A property agent has told a corruption hearing that former Wagga MP Daryl Maguire stood to gain $1 million or more from a commission on a Sydney property deal.
William Luong appeared as a witness on Thursday at the Independent Commission Against Corruption and claimed he would have paid Mr Maguire at least $690,000 as an 'introductory fee' from his $6.9 million commission if the Waterhouse family could have sold their land for $330 million.
ICAC also heard claims that Mr Maguire tried to improve road access and planning zones for the land in an attempt to save the deal.
Mr Luong also claimed Mr Maguire told him to delete messages on the WeChat smartphone app.
Mr Luong said the deal "stalled" in late 2017 as the Chinese investment company Country Garden "calculated" high risk in buying 230 hectares near the future Sydney West Airport.
In an intercepted phone call, Mr Maguire told Mr Luong the "risk averse" Country Garden had "never got their testicles out, put them on a razor blade and worried about an earthquake".
Mr Luong agreed with counsel assisting ICAC Scott Robertson that he "could" have paid Mr Maguire more than $1 million if the former Wagga MP's "friend" Louise Raedler-Waterhouse requested it. "We would normally pay introductory fees of 10 per cent," he said.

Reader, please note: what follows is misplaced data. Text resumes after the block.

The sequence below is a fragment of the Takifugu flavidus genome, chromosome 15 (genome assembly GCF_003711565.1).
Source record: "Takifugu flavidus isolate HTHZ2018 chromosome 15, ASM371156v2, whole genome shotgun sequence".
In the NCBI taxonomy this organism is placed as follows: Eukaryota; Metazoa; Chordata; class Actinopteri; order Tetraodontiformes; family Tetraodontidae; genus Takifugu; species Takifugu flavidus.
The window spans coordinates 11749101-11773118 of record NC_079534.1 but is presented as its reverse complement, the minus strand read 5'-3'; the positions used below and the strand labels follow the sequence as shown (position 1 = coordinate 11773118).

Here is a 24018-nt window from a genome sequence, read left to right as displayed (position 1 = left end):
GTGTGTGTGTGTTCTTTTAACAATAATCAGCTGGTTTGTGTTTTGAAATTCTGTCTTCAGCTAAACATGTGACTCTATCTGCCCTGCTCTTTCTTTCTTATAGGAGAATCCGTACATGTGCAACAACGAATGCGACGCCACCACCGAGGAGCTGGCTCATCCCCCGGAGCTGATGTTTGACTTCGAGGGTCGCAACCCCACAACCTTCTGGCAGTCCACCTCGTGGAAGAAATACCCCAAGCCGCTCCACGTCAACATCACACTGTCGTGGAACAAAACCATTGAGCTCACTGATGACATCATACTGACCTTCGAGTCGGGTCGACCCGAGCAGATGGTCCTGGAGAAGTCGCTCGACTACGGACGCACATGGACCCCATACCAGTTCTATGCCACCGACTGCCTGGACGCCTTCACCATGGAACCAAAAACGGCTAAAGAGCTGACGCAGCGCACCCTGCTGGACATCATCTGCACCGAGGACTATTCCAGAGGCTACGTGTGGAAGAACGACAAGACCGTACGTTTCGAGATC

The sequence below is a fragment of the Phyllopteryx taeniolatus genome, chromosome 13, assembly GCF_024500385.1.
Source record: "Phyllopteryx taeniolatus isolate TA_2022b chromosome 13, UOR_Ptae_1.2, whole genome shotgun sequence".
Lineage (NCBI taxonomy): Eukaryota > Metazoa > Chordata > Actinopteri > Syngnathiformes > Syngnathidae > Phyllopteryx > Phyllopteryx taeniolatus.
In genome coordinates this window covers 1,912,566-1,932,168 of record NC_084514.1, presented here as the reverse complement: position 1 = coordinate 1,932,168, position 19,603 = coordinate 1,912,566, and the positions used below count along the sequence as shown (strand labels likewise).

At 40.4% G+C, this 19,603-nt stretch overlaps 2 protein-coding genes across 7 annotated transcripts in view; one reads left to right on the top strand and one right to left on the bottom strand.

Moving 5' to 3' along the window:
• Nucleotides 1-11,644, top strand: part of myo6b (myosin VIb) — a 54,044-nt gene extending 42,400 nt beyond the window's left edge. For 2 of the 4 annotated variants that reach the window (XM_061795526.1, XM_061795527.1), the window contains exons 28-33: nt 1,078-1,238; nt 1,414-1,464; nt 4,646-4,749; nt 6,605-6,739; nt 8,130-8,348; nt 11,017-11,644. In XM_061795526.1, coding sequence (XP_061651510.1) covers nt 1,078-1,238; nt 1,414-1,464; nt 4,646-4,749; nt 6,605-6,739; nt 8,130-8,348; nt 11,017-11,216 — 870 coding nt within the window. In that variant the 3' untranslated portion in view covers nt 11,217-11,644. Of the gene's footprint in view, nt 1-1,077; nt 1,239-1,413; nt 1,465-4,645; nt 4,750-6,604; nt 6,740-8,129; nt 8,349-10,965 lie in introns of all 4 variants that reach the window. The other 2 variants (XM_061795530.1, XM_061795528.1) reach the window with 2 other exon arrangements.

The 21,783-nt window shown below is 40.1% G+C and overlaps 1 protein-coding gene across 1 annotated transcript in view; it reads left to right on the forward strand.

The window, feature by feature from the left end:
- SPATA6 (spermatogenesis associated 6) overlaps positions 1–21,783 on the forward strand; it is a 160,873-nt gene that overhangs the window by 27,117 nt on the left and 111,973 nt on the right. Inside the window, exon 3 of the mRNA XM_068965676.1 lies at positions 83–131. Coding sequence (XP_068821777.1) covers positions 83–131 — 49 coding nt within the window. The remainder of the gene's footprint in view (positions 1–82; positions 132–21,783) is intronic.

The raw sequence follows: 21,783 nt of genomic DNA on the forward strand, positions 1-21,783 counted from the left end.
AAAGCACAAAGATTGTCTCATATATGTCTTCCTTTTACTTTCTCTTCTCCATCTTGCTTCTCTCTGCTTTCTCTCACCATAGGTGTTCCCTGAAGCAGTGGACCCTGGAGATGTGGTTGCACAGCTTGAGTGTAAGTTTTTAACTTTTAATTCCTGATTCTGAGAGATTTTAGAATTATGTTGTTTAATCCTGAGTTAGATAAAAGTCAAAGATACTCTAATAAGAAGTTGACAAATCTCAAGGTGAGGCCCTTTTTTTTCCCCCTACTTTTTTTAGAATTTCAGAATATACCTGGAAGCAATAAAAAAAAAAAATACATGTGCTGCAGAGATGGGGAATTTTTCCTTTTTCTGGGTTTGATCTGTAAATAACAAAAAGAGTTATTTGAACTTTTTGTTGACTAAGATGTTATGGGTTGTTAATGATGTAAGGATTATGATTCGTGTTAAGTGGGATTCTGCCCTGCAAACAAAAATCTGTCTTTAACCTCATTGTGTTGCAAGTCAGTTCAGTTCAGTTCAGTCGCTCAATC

ICAC heard multiple calls between Mr Maguire and Mr Luong concerning what they thought would be a successful deal.
"We desperately need this one to happen," Mr Maguire said in one call.
"It's a good Christmas gift," Mr Luong replied.
Mr Luong boasted about how he had secured for Ms Raedler-Waterhouse, daughter of prominent bookmaker Bill Waterhouse, a "top price" at 30 per cent above market.
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"Wow," Mr Maguire replied and said the $330 million price was "pretty good going".
"Good, well done. You have done well," he said.
When Mr Maguire expected a letter of offer for the sale was on its way, he invited Mr Luong to a dinner at Parliament House where Mr Luong said he had "close contact" with NSW Premier Gladys Berejiklian.
However, Mr Maguire's tone shifted in later calls when the deal fell into doubt.
ICAC heard an intercepted call in which Mr Maguire said he had "got an appointment with Louise with the Sydney Planning Commission to talk about development and getting access to the road" so he could get a "quicker sale" for the land.
Mr Maguire called Roads and Maritime Services "a pack of bastards" for not cooperating to "move the road".